Question: Stéph, Iran said today that it can resume production of highly enriched uranium within five days if the US pulls out of the nuclear deal. How concerned is the Secretary‑General that this deal could fall apart?
Spokesman: For the Secretary‑General, the so‑called Iran nuclear deal is one of the most important diplomatic achievements in our search for, for peace and stability. And I think it's, everyone involved needs to do its utmost to protect and support that agreement.
Question: Sure. I wanted to ask you about, in South Sudan, it's said that the Government is not letting UN planes use the, the Juba airport due to a disagreement about the UN's role in running the airport. Is that the case, and… and is it in any way hindering the deployment of the new forces, the…
Spokesman: My, my understanding is that that issue has been, has been resolved, the issue of the, the issue of the airport. The mission's flights resumed yesterday after having been temporarily grounded due to the non‑issuance of security clearances.
Question: And so it's, it's resolved, meaning that the UN has no role in running the airport.
Spokesman: Well, it's resolved in the sense that the UN, the UN is receiving the, the flight clearances. We, obviously, apply for flight clearances to the South Sudanese authorities as we would do, it's, we don't control the airspace. It's a sovereign State. We, like anyone else, need to get flight clearances. So whatever issue that existed has now been resolved.
Question: And I wanted to ask you on… yesterday, I'd asked you about this crackdown in Togo, and I wanted to know whether… you said, you know, you were looking for something or the UN was monitoring.
Spokesman: No, I…
Question: How many people do you think were killed in it?
And are there any… there've been… some people have called for people to flee to Ghana and other nearby questions.
Spokesman: I don't, I wish I had something for you, but I don't have anything on Togo for you today.
Question: The report's out that the Human Rights Council is planning on publishing a blacklist of companies doing business in Israeli settlements. I just wondered if the Secretary‑General thinks it's, if he agrees with that, if he thinks it's productive to publish blacklists of companies.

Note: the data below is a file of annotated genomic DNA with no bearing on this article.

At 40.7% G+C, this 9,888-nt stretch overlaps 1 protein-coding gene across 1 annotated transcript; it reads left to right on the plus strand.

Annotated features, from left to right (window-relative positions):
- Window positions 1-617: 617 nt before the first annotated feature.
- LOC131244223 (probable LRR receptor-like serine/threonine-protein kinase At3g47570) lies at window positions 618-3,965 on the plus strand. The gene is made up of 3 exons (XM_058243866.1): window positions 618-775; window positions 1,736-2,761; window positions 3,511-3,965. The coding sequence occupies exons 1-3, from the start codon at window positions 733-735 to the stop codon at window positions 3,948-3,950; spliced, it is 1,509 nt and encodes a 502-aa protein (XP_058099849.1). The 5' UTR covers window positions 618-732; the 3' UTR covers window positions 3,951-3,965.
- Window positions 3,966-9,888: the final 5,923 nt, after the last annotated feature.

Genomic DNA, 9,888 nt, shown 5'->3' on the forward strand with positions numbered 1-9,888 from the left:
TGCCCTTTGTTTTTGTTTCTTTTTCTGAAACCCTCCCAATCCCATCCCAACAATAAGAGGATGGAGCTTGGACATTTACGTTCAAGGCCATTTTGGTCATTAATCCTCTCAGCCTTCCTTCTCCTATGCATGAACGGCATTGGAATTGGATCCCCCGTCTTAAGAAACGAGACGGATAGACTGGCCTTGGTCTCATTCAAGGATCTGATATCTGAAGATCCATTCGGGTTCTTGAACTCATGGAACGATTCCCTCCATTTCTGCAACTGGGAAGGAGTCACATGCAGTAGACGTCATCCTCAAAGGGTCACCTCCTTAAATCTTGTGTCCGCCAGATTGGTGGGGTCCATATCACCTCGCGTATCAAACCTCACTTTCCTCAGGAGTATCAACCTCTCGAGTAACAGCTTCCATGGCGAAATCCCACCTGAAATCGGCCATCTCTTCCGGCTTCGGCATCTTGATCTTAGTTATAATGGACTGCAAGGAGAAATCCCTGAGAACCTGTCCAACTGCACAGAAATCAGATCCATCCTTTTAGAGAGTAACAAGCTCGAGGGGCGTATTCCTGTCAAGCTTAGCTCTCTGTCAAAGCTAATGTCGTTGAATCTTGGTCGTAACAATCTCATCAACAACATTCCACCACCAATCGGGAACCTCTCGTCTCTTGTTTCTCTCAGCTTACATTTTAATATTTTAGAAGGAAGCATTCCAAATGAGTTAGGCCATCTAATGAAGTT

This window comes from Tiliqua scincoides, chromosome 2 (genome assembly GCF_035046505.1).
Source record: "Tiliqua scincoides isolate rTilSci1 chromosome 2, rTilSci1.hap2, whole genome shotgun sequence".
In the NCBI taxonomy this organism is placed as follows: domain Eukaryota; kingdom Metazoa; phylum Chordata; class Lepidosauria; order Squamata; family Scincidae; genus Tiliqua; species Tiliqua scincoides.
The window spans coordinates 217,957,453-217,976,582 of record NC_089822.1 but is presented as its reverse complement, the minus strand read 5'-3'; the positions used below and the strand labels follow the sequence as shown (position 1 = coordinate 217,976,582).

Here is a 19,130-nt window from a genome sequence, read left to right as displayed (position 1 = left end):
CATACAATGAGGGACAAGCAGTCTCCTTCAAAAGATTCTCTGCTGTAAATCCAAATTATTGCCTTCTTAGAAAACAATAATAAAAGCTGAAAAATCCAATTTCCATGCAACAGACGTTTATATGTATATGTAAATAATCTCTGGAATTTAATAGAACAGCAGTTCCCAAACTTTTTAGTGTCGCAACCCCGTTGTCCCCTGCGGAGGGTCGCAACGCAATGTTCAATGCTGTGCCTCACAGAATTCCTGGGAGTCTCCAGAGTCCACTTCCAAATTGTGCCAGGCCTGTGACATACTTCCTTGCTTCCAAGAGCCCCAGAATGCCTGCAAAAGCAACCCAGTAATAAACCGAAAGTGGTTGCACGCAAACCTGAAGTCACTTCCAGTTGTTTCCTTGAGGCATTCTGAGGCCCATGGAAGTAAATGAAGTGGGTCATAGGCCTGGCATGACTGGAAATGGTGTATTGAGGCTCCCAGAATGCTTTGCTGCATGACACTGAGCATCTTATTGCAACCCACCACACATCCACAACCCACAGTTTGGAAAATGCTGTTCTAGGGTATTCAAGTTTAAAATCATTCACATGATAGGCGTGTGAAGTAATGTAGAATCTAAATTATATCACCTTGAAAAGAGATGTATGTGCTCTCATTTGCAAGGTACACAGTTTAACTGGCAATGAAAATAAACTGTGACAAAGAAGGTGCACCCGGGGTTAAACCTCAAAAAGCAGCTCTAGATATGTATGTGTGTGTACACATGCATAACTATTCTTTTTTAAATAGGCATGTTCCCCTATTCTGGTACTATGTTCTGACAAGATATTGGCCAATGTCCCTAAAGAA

Spokesman: My understanding of that issue, the list is still being, is under, is still being reviewed. It's an issue for, for Member States to deal with at this point.
Question: Sure. I wanted to ask about Libya. There've been… it's been some days now that the former Prime Minister Ali Zeidan is said to be held hostage, taken hostage. Since it's a, he's a person that the UN was dealing with, I wanted to know if the UN, if the Mission, Mr. Salamé or others, are aware of it and what's being done about it.
Spokesman: I'll check with the Mission. Okay.
Question: I have another…
Spokesman: Sure, one more.
Question: Well… all right. I was going to ask you about killer robots, but I want to ask you about this instead. There's a, there's an event this week in the General Assembly, and it's… some of the sponsors are those who attended the Macau event sponsored and paid for by Ng Lap Seng in August 2015 just before he was indicted and arrested. So, I wanted to know — maybe you can find this out today — it's said that it's going to be webcast.
Spokesman: What's the event? I don't, what's the event?
Question: The event has to do with sustainable tourism. It's funded by… it's sponsored by a… by a… yes, Chinese NGO and two Member States, both of whom went to Macau. So, I just… my question to you is, you've said the things have…
Question: …radically cleaned up…
Spokesman: As I said, I would…
Question: What's the UN's role in the event…
Question: What's the UN's role in the event? Who's paying for the… okay.
Spokesman: I need… drop me off a piece of paper with information about the event and I will…
Correspondent: I'm going to give you the email as well, the one about…
Question: …Yiping Zhu and the one that you said you hadn't seen.
Spokesman: Okay, thank you.